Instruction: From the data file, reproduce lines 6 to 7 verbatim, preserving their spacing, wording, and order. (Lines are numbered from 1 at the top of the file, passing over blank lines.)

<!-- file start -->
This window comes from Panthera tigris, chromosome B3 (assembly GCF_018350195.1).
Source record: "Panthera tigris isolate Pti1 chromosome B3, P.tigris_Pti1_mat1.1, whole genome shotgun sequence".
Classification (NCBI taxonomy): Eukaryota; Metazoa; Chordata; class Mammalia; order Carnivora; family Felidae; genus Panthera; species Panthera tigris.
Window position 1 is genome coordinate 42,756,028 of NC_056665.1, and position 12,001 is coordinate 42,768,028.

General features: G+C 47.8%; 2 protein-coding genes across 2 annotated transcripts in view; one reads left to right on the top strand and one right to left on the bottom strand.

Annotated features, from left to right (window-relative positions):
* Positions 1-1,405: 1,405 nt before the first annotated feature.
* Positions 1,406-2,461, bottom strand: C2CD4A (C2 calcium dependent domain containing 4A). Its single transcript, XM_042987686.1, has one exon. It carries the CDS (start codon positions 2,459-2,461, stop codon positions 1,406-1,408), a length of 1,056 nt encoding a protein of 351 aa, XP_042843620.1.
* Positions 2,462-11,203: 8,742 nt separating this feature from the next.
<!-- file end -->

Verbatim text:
Annotated features, from left to right (window-relative positions):
* Positions 1-1,405: 1,405 nt before the first annotated feature.